Creating a Destination for African Art

Hodges couple holding piece of African art.

Having joined the Peace Corps and spent 18 years living and working in Africa, Reggie and Celeste Hodges’ love for African culture and art is undoubtedly substantial. 

Over the years, Reggie visited 35 of Africa’s 54 countries, and he and Celeste assembled a unique and varied collection of more than 600 artifacts comprising housemade carvings, textiles, masks and household items. Now back in the United States, the Hodges are donating their collection to art museums focused on education, one of which being the Ackland Art Museum in Chapel Hill.

“When we retired, one of the things we set as a priority was to focus on art, and that meant being a part of the art community and helping all of the museums in that area,” Reggie said. “Each museum has a different character, and the character of the Ackland is unique. They have a real dedication and commitment to the arts and are doing a lot with limited resources.”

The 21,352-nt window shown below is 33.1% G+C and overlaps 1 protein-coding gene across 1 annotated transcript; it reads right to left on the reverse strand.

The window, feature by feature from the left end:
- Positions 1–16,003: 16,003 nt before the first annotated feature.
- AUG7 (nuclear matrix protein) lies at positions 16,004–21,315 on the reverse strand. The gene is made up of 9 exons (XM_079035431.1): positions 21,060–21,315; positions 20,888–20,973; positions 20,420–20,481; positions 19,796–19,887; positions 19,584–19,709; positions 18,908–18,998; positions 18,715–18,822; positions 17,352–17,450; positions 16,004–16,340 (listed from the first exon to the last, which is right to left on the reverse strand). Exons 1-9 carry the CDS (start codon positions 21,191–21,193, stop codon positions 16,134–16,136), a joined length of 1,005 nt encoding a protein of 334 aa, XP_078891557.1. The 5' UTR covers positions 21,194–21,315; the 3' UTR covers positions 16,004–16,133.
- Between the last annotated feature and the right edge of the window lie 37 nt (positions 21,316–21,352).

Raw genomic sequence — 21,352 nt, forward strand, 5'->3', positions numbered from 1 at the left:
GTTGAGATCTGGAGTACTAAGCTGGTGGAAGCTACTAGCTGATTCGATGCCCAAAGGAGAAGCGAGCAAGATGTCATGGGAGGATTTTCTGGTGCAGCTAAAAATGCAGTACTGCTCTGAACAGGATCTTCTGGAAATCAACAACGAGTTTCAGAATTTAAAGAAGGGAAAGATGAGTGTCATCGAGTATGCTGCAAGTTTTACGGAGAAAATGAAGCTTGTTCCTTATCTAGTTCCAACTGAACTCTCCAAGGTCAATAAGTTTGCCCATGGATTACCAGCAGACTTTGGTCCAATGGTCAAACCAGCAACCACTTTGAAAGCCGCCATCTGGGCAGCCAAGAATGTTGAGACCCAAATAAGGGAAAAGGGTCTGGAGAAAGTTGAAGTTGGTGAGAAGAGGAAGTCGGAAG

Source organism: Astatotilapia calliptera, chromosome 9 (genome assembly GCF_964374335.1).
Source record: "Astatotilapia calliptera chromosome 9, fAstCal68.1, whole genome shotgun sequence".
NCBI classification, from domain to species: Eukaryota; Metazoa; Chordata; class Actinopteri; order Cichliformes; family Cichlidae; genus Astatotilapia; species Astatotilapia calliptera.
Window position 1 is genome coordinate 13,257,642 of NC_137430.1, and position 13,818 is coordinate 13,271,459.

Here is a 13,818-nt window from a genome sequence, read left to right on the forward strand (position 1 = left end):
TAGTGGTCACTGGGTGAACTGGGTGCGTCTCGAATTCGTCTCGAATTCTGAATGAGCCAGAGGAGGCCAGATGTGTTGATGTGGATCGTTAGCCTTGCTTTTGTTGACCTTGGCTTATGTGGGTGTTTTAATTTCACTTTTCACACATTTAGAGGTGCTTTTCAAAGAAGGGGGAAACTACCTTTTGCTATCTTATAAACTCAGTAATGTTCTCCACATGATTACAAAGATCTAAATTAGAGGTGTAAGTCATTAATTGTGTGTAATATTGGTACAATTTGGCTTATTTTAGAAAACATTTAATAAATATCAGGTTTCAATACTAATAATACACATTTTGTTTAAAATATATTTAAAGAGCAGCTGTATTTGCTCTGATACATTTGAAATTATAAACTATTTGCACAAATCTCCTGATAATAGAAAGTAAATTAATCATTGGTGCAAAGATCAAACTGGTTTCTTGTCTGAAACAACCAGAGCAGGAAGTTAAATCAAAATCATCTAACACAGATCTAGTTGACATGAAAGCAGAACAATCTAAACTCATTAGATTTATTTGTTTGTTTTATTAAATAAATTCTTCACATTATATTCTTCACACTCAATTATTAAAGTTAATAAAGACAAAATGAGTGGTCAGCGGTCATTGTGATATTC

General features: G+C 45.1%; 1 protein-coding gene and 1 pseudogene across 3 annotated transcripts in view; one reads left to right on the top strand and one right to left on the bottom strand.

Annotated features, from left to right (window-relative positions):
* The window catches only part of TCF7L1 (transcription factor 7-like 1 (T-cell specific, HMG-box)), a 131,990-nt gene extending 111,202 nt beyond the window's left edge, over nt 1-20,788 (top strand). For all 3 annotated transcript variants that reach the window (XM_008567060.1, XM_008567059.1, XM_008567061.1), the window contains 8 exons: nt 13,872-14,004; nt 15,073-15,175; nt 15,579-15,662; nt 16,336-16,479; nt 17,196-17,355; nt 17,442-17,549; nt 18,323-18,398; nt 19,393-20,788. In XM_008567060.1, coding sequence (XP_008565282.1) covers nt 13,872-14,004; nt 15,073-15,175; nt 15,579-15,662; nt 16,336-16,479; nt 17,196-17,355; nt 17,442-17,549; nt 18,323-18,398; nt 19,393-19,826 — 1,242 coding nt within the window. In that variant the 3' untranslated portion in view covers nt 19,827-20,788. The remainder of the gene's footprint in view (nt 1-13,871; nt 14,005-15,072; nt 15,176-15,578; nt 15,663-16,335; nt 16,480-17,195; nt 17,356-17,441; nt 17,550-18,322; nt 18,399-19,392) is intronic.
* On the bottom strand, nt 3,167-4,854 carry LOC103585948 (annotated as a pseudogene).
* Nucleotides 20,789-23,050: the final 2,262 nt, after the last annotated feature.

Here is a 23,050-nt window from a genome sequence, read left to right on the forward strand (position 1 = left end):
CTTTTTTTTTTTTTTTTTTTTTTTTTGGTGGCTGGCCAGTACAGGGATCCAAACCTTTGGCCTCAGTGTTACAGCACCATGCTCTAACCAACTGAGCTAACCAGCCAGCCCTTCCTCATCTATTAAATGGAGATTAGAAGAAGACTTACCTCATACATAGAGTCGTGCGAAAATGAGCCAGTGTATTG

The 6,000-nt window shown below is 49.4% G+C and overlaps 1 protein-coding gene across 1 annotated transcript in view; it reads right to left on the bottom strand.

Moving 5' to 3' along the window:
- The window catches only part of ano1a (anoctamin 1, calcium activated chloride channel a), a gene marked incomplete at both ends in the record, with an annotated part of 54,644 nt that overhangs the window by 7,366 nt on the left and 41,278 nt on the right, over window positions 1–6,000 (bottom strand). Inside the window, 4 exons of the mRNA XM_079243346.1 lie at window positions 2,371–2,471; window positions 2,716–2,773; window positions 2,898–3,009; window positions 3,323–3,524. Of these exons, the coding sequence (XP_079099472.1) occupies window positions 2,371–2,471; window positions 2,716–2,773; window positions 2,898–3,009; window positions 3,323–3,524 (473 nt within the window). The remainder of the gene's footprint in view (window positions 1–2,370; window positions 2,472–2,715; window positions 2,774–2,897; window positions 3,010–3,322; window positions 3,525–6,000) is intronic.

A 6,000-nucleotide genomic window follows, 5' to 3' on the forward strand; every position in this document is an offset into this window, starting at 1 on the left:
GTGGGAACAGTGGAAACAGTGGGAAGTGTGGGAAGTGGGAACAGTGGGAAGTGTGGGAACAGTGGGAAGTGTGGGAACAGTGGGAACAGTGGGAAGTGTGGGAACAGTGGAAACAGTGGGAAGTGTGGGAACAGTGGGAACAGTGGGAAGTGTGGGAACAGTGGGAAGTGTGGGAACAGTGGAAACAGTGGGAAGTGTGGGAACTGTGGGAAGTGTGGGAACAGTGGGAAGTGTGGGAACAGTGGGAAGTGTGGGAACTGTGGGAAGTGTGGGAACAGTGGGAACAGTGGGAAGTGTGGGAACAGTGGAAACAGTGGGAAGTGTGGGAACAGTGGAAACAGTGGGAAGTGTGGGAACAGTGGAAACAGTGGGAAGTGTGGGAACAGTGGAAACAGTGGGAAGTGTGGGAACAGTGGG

The Hodges were also drawn to the Ackland because of how the Museum uses its exhibitions for education and because of its focus on increasing minority attendance.

“We went into the Peace Corps to do our part to make the world a better place,” said Celeste. “By not selling the art and instead giving it to cultural institutions, especially museums and archives that will preserve it, we’re still making the world a better place.”

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